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Sondra Jonson sees her purpose as a Catholic artist as one of teaching and inspiring, like the great Catholic painters and sculptors of old.
BY EDDIE O’NEILL
From the time
she was 5 years old, Sondra Jonson knew exactly what she wanted to be when she
grew up. Her parents, both doctors, had wasted no time instilling in her a love
“I think we were going to museums
before I was sitting up,” she says. “In first grade, art was the only thing I
was good at.”
Today Jonson is an award-winning
sculptor whose work has been shown all over the United States and Europe. Among
her proudest achievements are many works of sacred art inspired by, and
supportive of, the Catholic faith.
Since 1985 her S.L. Jonson Studio in
Cambridge, Neb., has produced sculptures large and small.
Whether creating a veteran’s
memorial for the City of Sioux Falls, N.D., or a religious statue for a local
Catholic parish, Jonson is quick to explain that her Catholic identity is
inseparable from her craft.
That wasn’t always the case. She
entered the Church in 1982, after growing up in a secular Jewish family. As she
describes it, her journey began as a young adult.
“I think my big conversion was just
to become a believer in God,” Jonson explains.
She opened her Bible to Psalm 84 one
night in young adulthood. All at once she “knew that God was real,” she
This sparked her to read the Old
Testament all the way through — and then see what the New Testament had to add.
Suffice it to say that she came away
convinced that Jesus is indeed the Christ, the Son of the living God.
Today, she sees her purpose as a
Catholic artist as one of teaching and inspiring, like the great Catholic
painters and sculptors of old. Says Jonson: “We liturgical artists hope to
inspire those who encounter our work with a sense of the mystery and truth of
In Wichita, Kan., Sister Helen
Lentz, a member of the Congregation of St. Joseph, counts herself among the
many people moved by the work of Jonson’s hands. Sister Lentz met Jonson 15
years ago, when the sculptor was working on a piece for the congregation’s
Resurrection Chapel in their Wichita convent.
Jonson designed the “Doors of Eternal
Life.” This sculpture presents colorful rays emanating from the sun. It’s set
on the chapel doors leading outside to the convent’s cemetery. These doors are
only opened during funerals for sisters of the convent.
“What she creates comes out of her
own prayer life,” says Sister Helen. “Her work comes out of her deep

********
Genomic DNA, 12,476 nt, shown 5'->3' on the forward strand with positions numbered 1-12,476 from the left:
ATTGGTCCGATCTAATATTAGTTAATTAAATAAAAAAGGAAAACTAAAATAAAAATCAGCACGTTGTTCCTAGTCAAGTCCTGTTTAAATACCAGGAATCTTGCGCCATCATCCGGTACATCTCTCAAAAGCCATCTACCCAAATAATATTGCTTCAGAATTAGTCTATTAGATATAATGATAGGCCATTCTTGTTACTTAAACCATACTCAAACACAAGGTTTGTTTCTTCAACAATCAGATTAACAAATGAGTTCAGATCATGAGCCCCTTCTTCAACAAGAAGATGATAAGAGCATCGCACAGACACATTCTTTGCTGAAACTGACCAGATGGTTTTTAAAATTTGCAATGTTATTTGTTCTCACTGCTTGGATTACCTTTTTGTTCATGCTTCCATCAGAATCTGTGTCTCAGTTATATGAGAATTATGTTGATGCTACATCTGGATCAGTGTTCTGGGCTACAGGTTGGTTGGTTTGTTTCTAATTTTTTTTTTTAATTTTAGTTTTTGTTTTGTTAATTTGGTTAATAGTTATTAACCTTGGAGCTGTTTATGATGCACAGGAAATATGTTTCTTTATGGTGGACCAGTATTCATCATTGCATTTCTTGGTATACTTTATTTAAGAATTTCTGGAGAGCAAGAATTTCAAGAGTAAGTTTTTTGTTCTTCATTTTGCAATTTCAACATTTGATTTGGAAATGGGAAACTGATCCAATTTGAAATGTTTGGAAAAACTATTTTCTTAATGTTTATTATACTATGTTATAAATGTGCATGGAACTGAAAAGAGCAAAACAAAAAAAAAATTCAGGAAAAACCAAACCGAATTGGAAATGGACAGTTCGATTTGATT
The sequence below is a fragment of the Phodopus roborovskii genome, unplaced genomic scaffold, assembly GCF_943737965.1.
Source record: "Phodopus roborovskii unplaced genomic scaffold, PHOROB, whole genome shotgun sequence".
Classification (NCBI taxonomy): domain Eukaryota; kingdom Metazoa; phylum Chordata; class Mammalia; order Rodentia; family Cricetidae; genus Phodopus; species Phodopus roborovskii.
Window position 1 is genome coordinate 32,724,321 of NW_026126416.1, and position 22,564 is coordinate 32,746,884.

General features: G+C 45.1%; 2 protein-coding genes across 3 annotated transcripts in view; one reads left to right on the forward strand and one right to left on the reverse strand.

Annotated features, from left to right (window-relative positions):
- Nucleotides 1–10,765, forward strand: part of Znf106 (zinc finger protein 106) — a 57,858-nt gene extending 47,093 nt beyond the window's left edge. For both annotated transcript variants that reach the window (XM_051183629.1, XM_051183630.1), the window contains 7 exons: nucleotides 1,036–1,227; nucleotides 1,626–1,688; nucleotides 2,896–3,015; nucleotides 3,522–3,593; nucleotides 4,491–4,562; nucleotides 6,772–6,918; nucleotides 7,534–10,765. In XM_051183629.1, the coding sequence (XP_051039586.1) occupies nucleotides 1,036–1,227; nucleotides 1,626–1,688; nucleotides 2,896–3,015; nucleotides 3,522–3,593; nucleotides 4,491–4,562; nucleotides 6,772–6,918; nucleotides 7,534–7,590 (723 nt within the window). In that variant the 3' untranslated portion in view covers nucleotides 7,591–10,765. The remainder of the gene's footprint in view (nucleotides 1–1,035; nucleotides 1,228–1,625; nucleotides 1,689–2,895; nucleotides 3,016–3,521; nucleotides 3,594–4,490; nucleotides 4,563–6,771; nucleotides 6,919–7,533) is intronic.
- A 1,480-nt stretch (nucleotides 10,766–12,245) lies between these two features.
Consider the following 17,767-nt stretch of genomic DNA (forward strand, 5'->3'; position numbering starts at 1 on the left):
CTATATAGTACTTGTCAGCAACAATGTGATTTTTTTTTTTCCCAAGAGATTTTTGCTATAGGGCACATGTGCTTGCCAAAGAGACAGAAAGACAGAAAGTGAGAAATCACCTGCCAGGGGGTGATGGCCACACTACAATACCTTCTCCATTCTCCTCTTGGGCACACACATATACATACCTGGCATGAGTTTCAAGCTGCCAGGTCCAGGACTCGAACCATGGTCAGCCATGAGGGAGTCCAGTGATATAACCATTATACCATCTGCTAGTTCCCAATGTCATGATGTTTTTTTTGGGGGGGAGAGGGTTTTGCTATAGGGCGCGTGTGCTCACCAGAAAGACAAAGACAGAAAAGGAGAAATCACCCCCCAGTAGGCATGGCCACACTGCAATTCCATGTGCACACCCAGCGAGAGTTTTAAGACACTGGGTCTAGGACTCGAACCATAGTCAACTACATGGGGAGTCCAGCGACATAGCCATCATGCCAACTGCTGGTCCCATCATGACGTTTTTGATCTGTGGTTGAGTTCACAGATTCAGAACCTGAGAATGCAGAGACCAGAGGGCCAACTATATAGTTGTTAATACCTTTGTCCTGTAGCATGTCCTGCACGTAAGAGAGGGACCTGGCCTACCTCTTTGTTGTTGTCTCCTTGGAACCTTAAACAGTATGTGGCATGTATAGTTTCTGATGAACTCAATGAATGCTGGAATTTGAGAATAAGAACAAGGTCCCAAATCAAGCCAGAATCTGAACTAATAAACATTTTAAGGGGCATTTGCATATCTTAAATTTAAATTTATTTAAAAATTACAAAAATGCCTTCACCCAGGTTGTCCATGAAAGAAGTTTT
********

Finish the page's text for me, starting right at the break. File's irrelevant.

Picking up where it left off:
spirituality. She is very attentive to what the people who are going to use the
space want. Everybody who comes into the chapel loves her work.”
Asked about her most challenging
projects, Jonson talks about a pro-life memorial she completed a decade ago. It
was commissioned by the local Knights of Columbus for a nearby parish.
The sculpture, “Rachel Weeping for
Her Children,” is based on Jeremiah 31:15-16. “Rachel mourns her children,” the
Scripture reads. “She refuses to be consoled because her children are no more.”
In this life-size bronze statue,
Rachel is depicted prostrate before the Lord. Across her lap is an empty
blanket that would have cradled her child.
“I knew Rachel would touch people
dealing with deep and painful emotions, especially those of parents who have
suffered the loss of a child,” says Jonson. “I prayed constantly while working
on her. My prayer was that God would guide me to make Rachel what she needed to
be for those who would encounter her.”
Weeping” is Jonson’s most collected and widely traveled creation. Seven copies
have been sold and installed across the United States, and one will be
dedicated this summer in Canada. She has also produced a smaller version of the
statue; it, too, is proving popular.
Jonson knows of two abortion
businesses that ending up closing not long after a Rachel statue was placed in
She also received a letter from a
mother who came across Rachel on a trip to Nebraska and, for the first time,
felt God’s mercy and his healing touch after the death of her daughter due to a
“The response to Rachel,” says
Jonson, “has been both inspiring and humbling.”
Vision of Unity
Jonson counts among her satisfied
patrons Bishop Fabian Bruskewitz of Lincoln, Neb. He first met the artist
almost 10 years ago when he dedicated “Rachel Weeping.”
it is a secular piece of art or a religious piece, her artwork is inspiring,”
the bishop told the Register. “It is not only nice to look at, but comes from a
deep spiritual depth. She is a splendid artist. I appreciate her vision and artwork.”
Bishop Bruskewitz has commissioned
Jonson to complete a number of new works for his diocese, including a statue of
Blessed John XXIII for a diocesan center.
Bishop Bruskewitz was instrumental
in arranging an opportunity for Jonson to present an 18-inch bronze miniature
of her existing Blessed John XXIII statue to Pope Benedict while on pilgrimage
in Rome last summer.
A self-described “chatterbox,”
Jonson says she was speechless as she shook hands with the Successor of St.
“I wanted to tell him what a big fan
I was,” she says, “but all I could say was ‘Thank you, Holy Father.’ He has
this smile, and he just seems like the kindest person.”
Busy with a number of projects in
her studio these days, Jonson is not speechless when asked about her plans for
“What I hope and work for is an
America free from the heavy burden of abortion and exploitation of the human
embryo,” she says. “I long for an American Catholic Church united under the
magisterium and faithful to the foundations of our heritage.”
O’Neill writes from
ON THE WEBSLJonsonStudios.com